Spot 1.4.1 adds the ability to save waypoints and maps to the microSD card for the BB 8100 and 8800.  Brief instructions on maps can be found here. 


Here is what it looks like in action.  The icons were added in version 1.4 and are a nice addition.  Also added in 1.4 was the green indicator that your GPS is locked on and available. 



      Menu Screen with choices                  Position information screen. 



Topo Map in route high zoom                  Topo Map in Route lower zoom


The red line is trackback route, and the blue box is the current position.  The shots above are with the Terraserver Topo map and I found that one to be the most consistent of the choices. 


Version 1.4 added some nice features, including the menus items seen below.  You can also see the green ball in the upper left that indicates you are getting a GPS signal.  The ball is red if there is no signal.  Note that the new menu items let you choose a zoom level and some standard maps.  These are nice but are not consistent.  For example the Topo 1 map you see above would not load at the Zoom: Street Level so you had to go to the City level then zoom in as explained above.  If the maps don't load you get the WMS error seen below.  I always got a WMS error on Topo 2 and sometimes on the Street Level map too.





The Layer manager allows you to choose what you will see.  In the Topo map example above, I have the red line (Tracklog) showing plus the Waypoints (there were none saved from this view), and scale info which you can see in the lower left of the screen shots above.  The WMS choice screen is shown above right from version 1.3 (in 1.4 you get US Street Level as a choice instead too), and the screen shots above are with the Terraserver Topo map.  You can see the US Street Level examples in the menu shots above.  Note that I never did successfully use a custom WMS map.  The geographynetwork choice shows street level maps.  Changing the options requires a lot of Trackwheel clicking which as many of you know isn't my favorite thing to do.




The Waypoints menu lets you add new ones, import them from the web and assign categories.  If I deleted a category and still had a Waypoint in that category I got a warning message.  I did have some java errors trying to use categories. The Browse Waypoints screen shows you all of your waypoints but you can't really display the list by categories so I am not sure how useful they are.  The Route to screen is useful in directing you to your waypoint.  I am going to give this a try geocaching. 


The Browse Waypoints menu shows ones that I saved from the Waypoints menu above.  The second one is from



These shots show elevation and the satellite positions and strength.  For whatever reason, the ferry boat seems to be underwater at a negative elevation.   I am not sure what is happening but it seems like the elevation readings are off a 100 feet or so. 




Here are the Global Settings choices and the Settings menu.  You can change your key configurations and reconnect to your BT from these settings.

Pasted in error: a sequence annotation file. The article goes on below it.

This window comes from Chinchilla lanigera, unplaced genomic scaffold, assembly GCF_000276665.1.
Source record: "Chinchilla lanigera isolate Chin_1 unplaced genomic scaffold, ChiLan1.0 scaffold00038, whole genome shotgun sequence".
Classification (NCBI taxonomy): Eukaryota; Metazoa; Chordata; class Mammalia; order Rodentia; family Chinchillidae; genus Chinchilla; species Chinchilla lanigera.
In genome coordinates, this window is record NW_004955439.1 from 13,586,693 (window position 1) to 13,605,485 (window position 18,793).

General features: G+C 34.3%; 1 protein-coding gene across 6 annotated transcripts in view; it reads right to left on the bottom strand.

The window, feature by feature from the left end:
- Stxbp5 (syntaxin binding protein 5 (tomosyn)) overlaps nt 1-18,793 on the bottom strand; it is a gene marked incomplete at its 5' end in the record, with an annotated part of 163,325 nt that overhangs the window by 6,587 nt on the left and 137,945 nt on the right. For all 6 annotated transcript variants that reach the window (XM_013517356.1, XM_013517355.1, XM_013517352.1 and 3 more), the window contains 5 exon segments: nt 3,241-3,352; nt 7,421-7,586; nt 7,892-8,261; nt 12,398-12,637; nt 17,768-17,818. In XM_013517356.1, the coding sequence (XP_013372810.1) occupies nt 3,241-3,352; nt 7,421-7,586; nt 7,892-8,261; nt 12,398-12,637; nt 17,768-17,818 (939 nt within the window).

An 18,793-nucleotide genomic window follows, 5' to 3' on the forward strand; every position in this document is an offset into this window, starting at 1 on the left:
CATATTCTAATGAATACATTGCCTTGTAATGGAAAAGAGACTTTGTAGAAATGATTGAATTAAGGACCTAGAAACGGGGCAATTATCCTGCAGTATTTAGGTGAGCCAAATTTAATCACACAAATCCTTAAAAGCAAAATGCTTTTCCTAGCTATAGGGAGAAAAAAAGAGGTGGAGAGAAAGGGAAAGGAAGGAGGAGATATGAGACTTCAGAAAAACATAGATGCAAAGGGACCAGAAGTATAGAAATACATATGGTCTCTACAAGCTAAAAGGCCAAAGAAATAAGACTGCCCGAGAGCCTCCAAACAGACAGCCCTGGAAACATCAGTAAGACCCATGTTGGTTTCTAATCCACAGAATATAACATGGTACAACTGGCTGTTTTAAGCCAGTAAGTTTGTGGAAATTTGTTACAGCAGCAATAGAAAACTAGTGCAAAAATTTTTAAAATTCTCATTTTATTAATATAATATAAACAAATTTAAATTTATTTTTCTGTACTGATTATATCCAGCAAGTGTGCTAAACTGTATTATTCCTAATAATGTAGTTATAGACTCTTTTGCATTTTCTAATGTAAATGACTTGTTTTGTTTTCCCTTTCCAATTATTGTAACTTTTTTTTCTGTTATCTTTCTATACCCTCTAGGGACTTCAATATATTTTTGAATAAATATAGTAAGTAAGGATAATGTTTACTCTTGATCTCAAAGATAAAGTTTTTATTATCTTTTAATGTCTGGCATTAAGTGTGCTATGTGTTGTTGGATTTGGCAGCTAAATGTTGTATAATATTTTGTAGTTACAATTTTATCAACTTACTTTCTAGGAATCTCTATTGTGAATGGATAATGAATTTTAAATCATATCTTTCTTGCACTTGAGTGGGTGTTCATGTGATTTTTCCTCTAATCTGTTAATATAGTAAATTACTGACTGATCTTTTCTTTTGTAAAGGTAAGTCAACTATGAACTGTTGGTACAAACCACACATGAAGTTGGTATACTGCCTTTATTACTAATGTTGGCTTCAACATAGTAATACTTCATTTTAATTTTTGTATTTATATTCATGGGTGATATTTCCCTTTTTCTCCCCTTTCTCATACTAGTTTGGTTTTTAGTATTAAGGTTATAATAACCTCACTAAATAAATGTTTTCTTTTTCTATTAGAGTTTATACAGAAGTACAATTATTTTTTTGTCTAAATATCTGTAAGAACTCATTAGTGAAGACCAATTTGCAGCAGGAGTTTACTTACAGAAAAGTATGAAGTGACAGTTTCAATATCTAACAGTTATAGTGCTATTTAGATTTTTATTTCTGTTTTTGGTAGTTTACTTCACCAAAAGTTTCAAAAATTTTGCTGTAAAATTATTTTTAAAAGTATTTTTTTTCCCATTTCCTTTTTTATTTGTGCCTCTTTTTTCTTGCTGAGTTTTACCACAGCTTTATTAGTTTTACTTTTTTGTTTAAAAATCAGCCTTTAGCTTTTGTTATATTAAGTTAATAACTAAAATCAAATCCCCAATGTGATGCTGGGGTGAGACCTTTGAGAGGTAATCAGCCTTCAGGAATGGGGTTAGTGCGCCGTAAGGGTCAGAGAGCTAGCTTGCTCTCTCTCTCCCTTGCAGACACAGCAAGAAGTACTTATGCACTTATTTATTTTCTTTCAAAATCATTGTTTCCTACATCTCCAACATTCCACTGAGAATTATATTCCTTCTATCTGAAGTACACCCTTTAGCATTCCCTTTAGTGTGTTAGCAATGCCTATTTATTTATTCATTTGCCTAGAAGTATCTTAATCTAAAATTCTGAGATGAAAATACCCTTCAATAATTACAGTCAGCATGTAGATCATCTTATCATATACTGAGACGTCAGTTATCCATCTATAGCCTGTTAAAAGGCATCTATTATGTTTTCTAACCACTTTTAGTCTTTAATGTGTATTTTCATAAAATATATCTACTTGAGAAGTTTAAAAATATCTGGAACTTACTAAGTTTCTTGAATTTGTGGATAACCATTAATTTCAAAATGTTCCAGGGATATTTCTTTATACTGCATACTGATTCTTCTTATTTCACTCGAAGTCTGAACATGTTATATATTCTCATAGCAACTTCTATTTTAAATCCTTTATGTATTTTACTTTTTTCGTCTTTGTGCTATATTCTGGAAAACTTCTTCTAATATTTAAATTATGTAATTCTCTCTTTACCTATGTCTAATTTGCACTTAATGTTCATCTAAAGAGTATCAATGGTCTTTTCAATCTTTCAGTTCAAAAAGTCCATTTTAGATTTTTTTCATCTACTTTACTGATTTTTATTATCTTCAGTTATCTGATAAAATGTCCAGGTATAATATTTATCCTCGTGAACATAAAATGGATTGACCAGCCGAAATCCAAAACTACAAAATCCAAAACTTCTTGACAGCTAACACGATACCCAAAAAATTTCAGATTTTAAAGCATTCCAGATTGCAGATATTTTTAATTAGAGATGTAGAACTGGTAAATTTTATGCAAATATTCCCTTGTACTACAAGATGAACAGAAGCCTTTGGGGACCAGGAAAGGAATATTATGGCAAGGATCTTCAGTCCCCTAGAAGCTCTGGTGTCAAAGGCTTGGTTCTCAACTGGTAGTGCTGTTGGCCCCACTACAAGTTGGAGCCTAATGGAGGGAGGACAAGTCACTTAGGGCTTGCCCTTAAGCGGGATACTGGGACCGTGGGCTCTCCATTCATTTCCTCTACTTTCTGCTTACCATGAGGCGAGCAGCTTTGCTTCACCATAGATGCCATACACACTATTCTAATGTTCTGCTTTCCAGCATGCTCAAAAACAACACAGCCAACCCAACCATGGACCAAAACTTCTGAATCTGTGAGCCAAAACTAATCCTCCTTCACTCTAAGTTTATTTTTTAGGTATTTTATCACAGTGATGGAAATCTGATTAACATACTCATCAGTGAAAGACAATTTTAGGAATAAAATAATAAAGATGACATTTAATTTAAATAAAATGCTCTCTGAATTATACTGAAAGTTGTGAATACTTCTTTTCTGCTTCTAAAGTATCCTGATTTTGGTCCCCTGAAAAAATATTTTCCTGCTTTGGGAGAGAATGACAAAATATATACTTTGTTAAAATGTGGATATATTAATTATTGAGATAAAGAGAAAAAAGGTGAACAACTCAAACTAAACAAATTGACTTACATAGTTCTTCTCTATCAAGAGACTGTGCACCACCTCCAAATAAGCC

So SPOT is really the only program out there for hiking (assuming you have signal) and geocaching, but the program is inconsistent and not reliable, and there for I think it's way overpriced.




Mapquest Navigator for Blackberry by Telmap- Currently in Testing for Spring 07



Telmap provides the GUI interface for Mapquest (an AOL company).  While supposedly only available for Sprint and Nextel subscribers for 9.99 per month after a free trial, these screen shots are courtesy of MrKyoo at BBF on his T-Mobile 8100 Pearl (running BB OS 4.2) which connected to his GPS puck automatically on build .85.  He installed the 7130e version of the software.  Read this thread about the service which has links to the .jad files for OTA downloads.  This service is sourced through Telmap, and you can find the manual here which explains the features and screenshots below.  On my 8800, I am testing a version to be released in Spring 07.   Their POI's come from Navteq and InfoUSA and they have a web interface at 


    One the distinguishing features of Telmap is that their navigation system uses a unique technology called " Route corridor technology", this is a patented technology they developed to avoid the famous " ping effect" you get with other apps.  Say you are driving along your route, you make a mistake (or just stop to get some gas), since other apps only download the information about your specific route, it has no idea where you are when you make a mistake and need to re-calculate (ping...), Murphy's law would have it that at this specific time you would be out of network coverage, on the phone etc.. therefore the system would not be able to recalculate and you would make another mistake (ping...).  What Mapquest  does is download a little but more data (corridor) around your route, that way the program can:


a. Do an automatic re-route without contacting the server (out of network coverage, on the phone etc.)

b. Recognize IMMEDIATELY when you make a mistake (try it!)


If you do go out of the route, it will try to reroute through the server. 


I will say that the Night Mode shot below has a cool factor to it.